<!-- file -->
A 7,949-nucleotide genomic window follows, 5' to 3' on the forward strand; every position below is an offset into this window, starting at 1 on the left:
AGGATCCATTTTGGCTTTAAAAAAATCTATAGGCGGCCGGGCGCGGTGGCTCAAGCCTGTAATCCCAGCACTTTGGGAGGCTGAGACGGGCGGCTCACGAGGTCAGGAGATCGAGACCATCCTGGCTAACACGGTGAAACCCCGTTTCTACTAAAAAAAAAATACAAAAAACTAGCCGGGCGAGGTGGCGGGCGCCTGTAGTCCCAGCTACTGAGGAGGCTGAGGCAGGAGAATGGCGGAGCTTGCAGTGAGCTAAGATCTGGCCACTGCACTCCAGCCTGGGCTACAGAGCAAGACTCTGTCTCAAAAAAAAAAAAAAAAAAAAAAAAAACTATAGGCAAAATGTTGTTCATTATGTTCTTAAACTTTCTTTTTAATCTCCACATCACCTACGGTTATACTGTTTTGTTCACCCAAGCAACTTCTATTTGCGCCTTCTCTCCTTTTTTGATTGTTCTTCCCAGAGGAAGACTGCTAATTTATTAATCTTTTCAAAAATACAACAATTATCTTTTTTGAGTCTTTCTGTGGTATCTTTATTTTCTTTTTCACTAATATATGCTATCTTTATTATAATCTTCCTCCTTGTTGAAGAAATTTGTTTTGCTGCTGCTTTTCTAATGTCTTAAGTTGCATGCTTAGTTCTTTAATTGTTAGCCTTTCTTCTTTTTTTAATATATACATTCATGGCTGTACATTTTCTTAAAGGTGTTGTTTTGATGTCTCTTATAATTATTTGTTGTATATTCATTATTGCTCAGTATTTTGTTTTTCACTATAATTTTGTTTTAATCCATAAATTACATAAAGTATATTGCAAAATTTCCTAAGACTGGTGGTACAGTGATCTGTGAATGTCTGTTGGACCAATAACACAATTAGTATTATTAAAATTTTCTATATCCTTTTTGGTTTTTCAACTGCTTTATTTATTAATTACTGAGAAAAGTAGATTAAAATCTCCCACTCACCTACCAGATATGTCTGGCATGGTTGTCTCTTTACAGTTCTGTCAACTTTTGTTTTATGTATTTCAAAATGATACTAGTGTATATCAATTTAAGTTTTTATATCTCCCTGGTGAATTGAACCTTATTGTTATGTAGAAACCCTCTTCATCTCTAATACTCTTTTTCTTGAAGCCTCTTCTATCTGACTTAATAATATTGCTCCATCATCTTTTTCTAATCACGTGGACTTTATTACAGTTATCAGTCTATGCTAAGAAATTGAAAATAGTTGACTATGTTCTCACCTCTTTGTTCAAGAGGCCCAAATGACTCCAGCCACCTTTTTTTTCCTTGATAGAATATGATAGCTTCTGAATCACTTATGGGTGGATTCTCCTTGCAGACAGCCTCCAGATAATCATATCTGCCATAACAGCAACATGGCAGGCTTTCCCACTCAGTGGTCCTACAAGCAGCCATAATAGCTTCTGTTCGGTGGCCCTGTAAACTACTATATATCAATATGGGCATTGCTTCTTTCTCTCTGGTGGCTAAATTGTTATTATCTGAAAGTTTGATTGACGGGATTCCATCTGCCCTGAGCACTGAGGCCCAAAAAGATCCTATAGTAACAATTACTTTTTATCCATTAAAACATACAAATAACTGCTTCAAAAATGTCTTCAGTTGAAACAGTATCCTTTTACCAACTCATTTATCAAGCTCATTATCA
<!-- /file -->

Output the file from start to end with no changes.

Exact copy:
A 7,949-nucleotide genomic window follows, 5' to 3' on the forward strand; every position below is an offset into this window, starting at 1 on the left:
AGGATCCATTTTGGCTTTAAAAAAATCTATAGGCGGCCGGGCGCGGTGGCTCAAGCCTGTAATCCCAGCACTTTGGGAGGCTGAGACGGGCGGCTCACGAGGTCAGGAGATCGAGACCATCCTGGCTAACACGGTGAAACCCCGTTTCTACTAAAAAAAAAATACAAAAAACTAGCCGGGCGAGGTGGCGGGCGCCTGTAGTCCCAGCTACTGAGGAGGCTGAGGCAGGAGAATGGCGGAGCTTGCAGTGAGCTAAGATCTGGCCACTGCACTCCAGCCTGGGCTACAGAGCAAGACTCTGTCTCAAAAAAAAAAAAAAAAAAAAAAAAAACTATAGGCAAAATGTTGTTCATTATGTTCTTAAACTTTCTTTTTAATCTCCACATCACCTACGGTTATACTGTTTTGTTCACCCAAGCAACTTCTATTTGCGCCTTCTCTCCTTTTTTGATTGTTCTTCCCAGAGGAAGACTGCTAATTTATTAATCTTTTCAAAAATACAACAATTATCTTTTTTGAGTCTTTCTGTGGTATCTTTATTTTCTTTTTCACTAATATATGCTATCTTTATTATAATCTTCCTCCTTGTTGAAGAAATTTGTTTTGCTGCTGCTTTTCTAATGTCTTAAGTTGCATGCTTAGTTCTTTAATTGTTAGCCTTTCTTCTTTTTTTAATATATACATTCATGGCTGTACATTTTCTTAAAGGTGTTGTTTTGATGTCTCTTATAATTATTTGTTGTATATTCATTATTGCTCAGTATTTTGTTTTTCACTATAATTTTGTTTTAATCCATAAATTACATAAAGTATATTGCAAAATTTCCTAAGACTGGTGGTACAGTGATCTGTGAATGTCTGTTGGACCAATAACACAATTAGTATTATTAAAATTTTCTATATCCTTTTTGGTTTTTCAACTGCTTTATTTATTAATTACTGAGAAAAGTAGATTAAAATCTCCCACTCACCTACCAGATATGTCTGGCATGGTTGTCTCTTTACAGTTCTGTCAACTTTTGTTTTATGTATTTCAAAATGATACTAGTGTATATCAATTTAAGTTTTTATATCTCCCTGGTGAATTGAACCTTATTGTTATGTAGAAACCCTCTTCATCTCTAATACTCTTTTTCTTGAAGCCTCTTCTATCTGACTTAATAATATTGCTCCATCATCTTTTTCTAATCACGTGGACTTTATTACAGTTATCAGTCTATGCTAAGAAATTGAAAATAGTTGACTATGTTCTCACCTCTTTGTTCAAGAGGCCCAAATGACTCCAGCCACCTTTTTTTTCCTTGATAGAATATGATAGCTTCTGAATCACTTATGGGTGGATTCTCCTTGCAGACAGCCTCCAGATAATCATATCTGCCATAACAGCAACATGGCAGGCTTTCCCACTCAGTGGTCCTACAAGCAGCCATAATAGCTTCTGTTCGGTGGCCCTGTAAACTACTATATATCAATATGGGCATTGCTTCTTTCTCTCTGGTGGCTAAATTGTTATTATCTGAAAGTTTGATTGACGGGATTCCATCTGCCCTGAGCACTGAGGCCCAAAAAGATCCTATAGTAACAATTACTTTTTATCCATTAAAACATACAAATAACTGCTTCAAAAATGTCTTCAGTTGAAACAGTATCCTTTTACCAACTCATTTATCAAGCTCATTATCA